Active investing means picking up stocks based on a belief that your selections will give better returns than the overall market returns. Passive investing does not involve selection of individual stocks. It mimics particular select indices and is expected to give returns as per the indices, neither more nor less.
It has been a long running debate whether experts or fund managers can beat the market by active selection of stocks. The root of this debate lies in the efficient markets theory. Active managers believe that markets are inefficient. They believe that the anomalies in the market information can be found by using techniques like fundamental analysis, technical analysis, quantitative analysis etc, which can help them arrive at a selection of stocks to beat the benchmark return. Passive managers believe that markets are perfectly efficient and that whatever information is available in the market is quickly reflected in the price of the stocks at any given point in time. In a perfectly efficient market there is no differential information available which can help one fund manager to make a better decision than another. As information becomes commoditized, markets become more and more efficient, thus making it more difficult for anyone to beat the benchmarks.
Instruments of Active and Passive Investing
Exchange traded funds (ETFs) and index funds are the two instruments used for passive investing. ETF’s are very popular in developed nations. In India too we have ETF’s but they are yet to catch on. We also have index funds which reflect the two major indices i.e. the SENSEX and the NIFTY and other benchmarks like the CNX 100 etc.
Most mutual funds schemes are actively managed. Then there are Portfolio Management Services (PMS) and private portfolios managed by advisors which fall under active management instruments.
Advantages and Disadvantages of Active Investing
Active managers have the flexibility to get in stocks or sectors they find attractive or get out the ones they find riskier. They also have the option to hedge their positions and use other things like call and put options to better their chances of beating the benchmark.
The disadvantage is that they may be grossly wrong at times. If they have a small basket of stocks and they go wrong in their choices, the returns may be very bad. To avoid this they may increase the number of stocks in the portfolio to an extent which might dilute the possible gains that can be made through active investing
A mutual fund manager is constantly and publicly judged for the performance of his fund at all points in time. He is expected to be ahead of the benchmark all the time. These factors often lead to most actively managed funds having a huge overlap in their top holdings in the portfolio to keep up with the peer group funds. It is far more acceptable to be wrong as a group than as an individual.
Advantages and Disadvantages of Passive Investing
The biggest plus points for passive investing are the low cost and high transparency. As the mandate is to mimic the benchmark, there is no need for heavy research expenses. Costs are also reduced as churning is low.
The biggest disadvantage is that the returns will never exceed the benchmark returns. So there might be times when there are fantastic returns in active funds, but passive funds will still be at benchmark returns.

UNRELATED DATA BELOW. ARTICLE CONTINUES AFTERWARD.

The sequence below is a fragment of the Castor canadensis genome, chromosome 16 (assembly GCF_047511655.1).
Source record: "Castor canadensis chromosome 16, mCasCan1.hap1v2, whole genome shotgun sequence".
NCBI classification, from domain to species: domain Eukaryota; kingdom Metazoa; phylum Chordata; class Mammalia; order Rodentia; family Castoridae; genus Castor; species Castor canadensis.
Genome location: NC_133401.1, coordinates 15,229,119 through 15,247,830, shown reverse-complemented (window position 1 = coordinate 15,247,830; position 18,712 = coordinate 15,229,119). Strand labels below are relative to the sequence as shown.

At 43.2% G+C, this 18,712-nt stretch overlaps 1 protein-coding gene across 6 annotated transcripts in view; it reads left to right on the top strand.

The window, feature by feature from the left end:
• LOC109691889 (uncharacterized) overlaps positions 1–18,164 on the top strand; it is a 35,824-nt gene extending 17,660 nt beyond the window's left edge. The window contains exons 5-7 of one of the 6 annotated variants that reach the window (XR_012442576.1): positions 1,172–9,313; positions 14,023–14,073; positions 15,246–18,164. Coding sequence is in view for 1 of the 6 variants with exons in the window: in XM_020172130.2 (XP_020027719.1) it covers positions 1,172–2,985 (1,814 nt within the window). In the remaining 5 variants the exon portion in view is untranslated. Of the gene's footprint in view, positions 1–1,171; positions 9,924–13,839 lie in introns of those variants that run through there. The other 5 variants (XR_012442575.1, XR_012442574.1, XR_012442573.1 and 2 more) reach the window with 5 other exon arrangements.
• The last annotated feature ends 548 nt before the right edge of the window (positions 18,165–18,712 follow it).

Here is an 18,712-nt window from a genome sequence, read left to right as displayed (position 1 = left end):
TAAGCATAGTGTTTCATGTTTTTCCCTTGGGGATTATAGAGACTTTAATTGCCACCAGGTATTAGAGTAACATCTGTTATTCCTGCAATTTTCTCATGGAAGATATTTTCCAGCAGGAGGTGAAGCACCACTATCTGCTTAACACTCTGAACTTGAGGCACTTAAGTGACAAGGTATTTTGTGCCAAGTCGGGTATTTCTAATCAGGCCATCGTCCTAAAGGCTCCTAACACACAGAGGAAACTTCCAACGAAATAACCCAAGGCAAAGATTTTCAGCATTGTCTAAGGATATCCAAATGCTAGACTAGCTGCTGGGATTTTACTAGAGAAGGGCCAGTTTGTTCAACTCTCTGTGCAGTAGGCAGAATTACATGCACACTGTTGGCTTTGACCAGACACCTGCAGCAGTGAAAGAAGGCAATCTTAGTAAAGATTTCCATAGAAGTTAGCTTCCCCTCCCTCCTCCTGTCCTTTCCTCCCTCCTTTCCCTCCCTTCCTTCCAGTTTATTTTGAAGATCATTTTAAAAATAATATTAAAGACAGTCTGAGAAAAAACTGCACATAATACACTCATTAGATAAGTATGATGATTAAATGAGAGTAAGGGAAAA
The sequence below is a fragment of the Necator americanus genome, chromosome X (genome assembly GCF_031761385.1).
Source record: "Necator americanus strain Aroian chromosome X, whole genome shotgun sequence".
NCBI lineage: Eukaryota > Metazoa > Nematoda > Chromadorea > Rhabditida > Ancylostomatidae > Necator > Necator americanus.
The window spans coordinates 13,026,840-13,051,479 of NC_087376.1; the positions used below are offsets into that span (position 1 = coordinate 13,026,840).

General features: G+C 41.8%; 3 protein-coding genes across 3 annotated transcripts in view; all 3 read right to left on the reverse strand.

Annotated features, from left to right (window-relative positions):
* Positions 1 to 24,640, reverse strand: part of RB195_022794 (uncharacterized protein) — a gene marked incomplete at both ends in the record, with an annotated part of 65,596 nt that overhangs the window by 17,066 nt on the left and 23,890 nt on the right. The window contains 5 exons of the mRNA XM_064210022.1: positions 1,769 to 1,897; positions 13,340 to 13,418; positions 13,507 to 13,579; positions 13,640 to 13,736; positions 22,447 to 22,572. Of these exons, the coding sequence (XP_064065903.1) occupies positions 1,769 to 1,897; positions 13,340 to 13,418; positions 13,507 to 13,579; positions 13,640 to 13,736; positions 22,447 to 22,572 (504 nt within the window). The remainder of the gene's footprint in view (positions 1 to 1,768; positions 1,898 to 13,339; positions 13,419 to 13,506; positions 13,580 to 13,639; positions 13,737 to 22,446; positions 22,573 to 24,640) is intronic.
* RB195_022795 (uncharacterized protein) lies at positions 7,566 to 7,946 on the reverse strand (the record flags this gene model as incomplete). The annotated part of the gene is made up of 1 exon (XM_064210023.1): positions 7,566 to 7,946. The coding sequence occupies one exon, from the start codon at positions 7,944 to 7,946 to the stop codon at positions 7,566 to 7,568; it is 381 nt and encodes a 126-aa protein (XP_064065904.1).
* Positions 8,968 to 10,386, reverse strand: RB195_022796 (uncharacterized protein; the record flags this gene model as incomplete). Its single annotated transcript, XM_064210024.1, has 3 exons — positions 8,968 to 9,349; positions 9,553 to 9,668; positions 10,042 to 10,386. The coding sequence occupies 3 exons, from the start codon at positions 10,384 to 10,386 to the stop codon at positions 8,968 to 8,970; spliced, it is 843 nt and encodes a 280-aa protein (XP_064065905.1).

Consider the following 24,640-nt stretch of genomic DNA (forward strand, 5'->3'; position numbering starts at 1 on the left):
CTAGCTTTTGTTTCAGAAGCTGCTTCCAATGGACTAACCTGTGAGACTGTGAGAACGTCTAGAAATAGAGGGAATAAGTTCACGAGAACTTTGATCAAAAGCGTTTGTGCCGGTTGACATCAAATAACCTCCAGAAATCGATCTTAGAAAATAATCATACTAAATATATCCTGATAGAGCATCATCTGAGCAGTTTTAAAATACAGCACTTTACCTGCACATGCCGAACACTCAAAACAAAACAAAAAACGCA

Which Strategy is Better
An analysis of data for a three year return for Indian mutual funds shows that there were 75 schemes in the equity largecap space (Source: Value Research Online). This is where all the index funds fall in. The ranking for NIFTY funds within this space (based on 3 year returns) is between 14 to 61. That means out of 75 large cap schemes one NIFTY Fund stood at rank 14 and another stood at 61, and the rest somewhere in between interspersed with other actively managed large cap funds. The CAGR of these index funds was 18.15% (rank 14) and 15.92 (rank 61). So we see, that inspite of having the supposedly the same constitution there is a wide variation in the returns of the index funds. The difference arises due to two factors, the fund charges and the tracking error. Funds that charge higher will have lower returns. Tracking error arises from not having a portfolio that is a replica of the benchmark index. Hence the index fund return may be very different from the return of the index itself. This analysis also shows that there are actively managed funds that performed better and worse as compared to these the index funds.
Whether it is active or passive investing, most investors receive very different returns from what is shown in the statistics. The major reason for this is the behavioral biases that come into play. While it is common knowledge that you should buy low and sell high, in the real world the exact opposite happens. Money flees when the markets are falling and pours in when the markets rise. The liquidity in mutual funds becomes its bane at times. Since they are the easiest of the investments to redeem when need arises, they are the first ones to be out of the portfolio when an investor needs money. These few things impact the returns of the portfolio and in turn the wealth creation for most investors.
Most people look for the highest upside with a protection on the possible downside in investments. While passive indexing will give a protection on the downside as compared to active investing, it will never give very high returns. Active investing on the other hand can give high returns, but is extremely volatile and has unlimited downside potential.
In India, we still have majority of actively managed funds bettering the index funds. Going ahead as the Indian markets mature, it will be get difficult for fund managers to beat the benchmarks, as it has happened the world over. Till then a mix of active and passive strategy can work well for most investors combined with their individual risk profiling and goals.